A sure stronghold our God is He,

A timely shield and weapon;
Our help He'll be, and set us free

From every ill can happen.

And were the world with devils fill'd,

All eager to devour us,
Our souls to fear shall little yield,

They cannot overpower us.

Later Reformers in our own land have been equally remarkable for their love of sacred music, and their aptness at using it for the encouragement of the multitude, and their own secret comfort amidst their sufferings and toils.

Some of the noblest intellects, too, the most cultured and refined of their race—men whose thoughts and feelings are embalmed in an undying literature, have had each his own cherished psalm or tenderly-loved hymn. And the psalm or hymn has been called up in every time of need; as if it had a comforting power which no other voice could bring. The great Niebuhr was lovingly attached to von Lowenstern's hymn—

Christ, Thou the champion of that war-worn host.

And might be heard now and then refreshing his own soul amidst its intense labours and researches by murmuring the metrical prayer—

And give us peace ; peace in the church and school,
Peace to the powers who o'er our country rule,
Peace to the conscience, peace within the heart,
Do Thou impart.

So shall Thy goodness here be still adored,
Thou Guardian of Thy little flock, dear Lord;
And heaven and earth through all eternity
Shall worship Thee!

And what was the solace of Niebuhr has been the consolation of many a commanding and highly cultured mind. The hymn of joy and the hymn of plaintive appeal have ministered strength and peace, in sweet alternation, through all the scenes of mental action.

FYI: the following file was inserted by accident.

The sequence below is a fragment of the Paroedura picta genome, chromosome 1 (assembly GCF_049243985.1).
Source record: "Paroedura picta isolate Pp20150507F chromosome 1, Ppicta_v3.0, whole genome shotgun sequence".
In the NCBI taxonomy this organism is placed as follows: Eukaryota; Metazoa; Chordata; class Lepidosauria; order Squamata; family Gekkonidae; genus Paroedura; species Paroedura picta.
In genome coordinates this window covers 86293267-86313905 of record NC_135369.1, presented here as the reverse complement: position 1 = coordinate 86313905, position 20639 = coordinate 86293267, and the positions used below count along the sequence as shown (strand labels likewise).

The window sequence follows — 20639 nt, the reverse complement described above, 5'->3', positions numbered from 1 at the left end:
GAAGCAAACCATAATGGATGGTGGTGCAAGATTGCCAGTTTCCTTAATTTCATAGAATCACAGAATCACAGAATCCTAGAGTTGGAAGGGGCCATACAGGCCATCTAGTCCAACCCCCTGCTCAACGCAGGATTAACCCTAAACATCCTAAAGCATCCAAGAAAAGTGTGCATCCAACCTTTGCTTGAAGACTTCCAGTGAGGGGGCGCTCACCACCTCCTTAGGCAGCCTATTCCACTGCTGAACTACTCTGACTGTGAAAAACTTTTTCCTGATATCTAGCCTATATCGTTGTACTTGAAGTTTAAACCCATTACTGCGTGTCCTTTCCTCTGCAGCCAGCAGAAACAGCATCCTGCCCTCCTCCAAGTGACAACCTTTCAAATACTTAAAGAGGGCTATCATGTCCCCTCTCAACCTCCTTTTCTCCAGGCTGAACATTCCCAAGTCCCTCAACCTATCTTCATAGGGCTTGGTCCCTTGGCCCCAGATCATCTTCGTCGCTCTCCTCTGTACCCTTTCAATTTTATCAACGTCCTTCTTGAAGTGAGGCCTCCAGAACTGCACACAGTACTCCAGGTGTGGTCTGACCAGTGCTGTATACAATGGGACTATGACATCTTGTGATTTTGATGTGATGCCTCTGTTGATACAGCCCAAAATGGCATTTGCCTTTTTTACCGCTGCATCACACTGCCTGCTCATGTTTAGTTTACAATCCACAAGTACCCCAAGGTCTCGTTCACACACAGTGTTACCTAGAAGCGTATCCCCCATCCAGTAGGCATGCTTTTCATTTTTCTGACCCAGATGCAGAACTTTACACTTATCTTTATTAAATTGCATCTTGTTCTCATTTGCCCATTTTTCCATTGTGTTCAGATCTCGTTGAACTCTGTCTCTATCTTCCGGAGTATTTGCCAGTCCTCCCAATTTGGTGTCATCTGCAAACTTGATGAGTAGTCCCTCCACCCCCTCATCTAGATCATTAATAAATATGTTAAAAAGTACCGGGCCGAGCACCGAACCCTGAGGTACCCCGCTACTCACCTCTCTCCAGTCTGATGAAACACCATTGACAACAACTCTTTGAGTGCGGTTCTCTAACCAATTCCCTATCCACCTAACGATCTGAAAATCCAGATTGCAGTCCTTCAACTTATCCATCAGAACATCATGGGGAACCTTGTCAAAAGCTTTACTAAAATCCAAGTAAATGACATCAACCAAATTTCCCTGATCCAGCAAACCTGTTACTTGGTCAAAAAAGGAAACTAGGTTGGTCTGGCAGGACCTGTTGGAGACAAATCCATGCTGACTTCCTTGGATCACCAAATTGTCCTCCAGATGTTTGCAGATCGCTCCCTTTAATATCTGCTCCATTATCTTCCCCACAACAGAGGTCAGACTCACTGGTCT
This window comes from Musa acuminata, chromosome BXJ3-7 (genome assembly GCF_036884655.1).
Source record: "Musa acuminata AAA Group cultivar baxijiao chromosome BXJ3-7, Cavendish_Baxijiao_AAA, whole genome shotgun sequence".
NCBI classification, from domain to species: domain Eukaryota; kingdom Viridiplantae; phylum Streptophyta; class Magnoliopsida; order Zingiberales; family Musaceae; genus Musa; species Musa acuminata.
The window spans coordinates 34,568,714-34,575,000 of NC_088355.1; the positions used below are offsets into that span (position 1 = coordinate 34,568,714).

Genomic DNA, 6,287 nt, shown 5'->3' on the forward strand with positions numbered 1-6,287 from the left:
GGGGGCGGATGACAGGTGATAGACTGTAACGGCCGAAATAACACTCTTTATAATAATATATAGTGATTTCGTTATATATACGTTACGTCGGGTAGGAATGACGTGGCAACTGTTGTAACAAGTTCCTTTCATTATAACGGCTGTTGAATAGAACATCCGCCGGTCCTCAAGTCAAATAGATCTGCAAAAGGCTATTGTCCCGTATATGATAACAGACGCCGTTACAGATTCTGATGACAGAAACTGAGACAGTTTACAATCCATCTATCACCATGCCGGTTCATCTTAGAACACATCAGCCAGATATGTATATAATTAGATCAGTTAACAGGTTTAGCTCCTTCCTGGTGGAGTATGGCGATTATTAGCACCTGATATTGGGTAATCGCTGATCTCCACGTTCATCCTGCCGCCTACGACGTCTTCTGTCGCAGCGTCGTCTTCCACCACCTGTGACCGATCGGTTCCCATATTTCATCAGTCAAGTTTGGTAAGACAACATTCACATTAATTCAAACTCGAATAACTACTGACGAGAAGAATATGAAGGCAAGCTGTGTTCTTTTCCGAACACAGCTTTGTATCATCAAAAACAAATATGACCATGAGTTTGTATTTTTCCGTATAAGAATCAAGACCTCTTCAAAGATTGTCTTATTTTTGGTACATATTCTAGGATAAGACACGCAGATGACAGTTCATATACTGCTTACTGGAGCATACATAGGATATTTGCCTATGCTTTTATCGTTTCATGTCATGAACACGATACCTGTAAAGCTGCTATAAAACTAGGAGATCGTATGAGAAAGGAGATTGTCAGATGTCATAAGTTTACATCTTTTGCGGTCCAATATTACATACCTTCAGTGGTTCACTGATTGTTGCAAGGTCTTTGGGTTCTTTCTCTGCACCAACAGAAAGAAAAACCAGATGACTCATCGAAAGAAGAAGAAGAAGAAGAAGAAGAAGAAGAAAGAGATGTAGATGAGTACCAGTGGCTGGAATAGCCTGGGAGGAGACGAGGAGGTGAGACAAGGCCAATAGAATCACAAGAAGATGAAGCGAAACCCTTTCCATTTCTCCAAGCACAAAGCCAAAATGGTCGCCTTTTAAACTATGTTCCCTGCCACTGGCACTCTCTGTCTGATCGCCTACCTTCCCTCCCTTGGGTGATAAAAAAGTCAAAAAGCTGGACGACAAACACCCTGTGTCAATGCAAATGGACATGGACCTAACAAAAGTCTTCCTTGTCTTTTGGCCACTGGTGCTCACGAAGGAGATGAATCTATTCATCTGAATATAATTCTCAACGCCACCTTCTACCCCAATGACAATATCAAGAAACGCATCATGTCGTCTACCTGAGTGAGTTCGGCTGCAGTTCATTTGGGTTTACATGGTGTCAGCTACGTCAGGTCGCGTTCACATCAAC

And how often has the master mind, the truly great soul finished its brilliant and successful course with a closing hymn! Saintly and useful men like Rowland Hill have died on consecrated ground with the music of a hymn in their souls. But minds of another class also have ended their course with songs. Walter Scott's last utterances were stanzas of favourite ancient hymns. It is stated that Cobden departed repeating that grand old strain, rendered from the German by John Wesley— i

Thee will I love, my joy, my crown,
Thee will I love, my Lord, my God:

Thee will I love, beneath Thy frown,
Or smile—Thy sceptre or Thy rod:

What though my flesh and heart decay,

Thee shall I love in endless day!

And our own Prince Albert "the good," breathed as his last song, while his spirit mounted—

Rock of Ages, cleft for me,
Let me hide myself in Thee!

And how many thousands after thousands in the more retired and obscure scenes of life have had psalms and hymns of victory on their dying lips.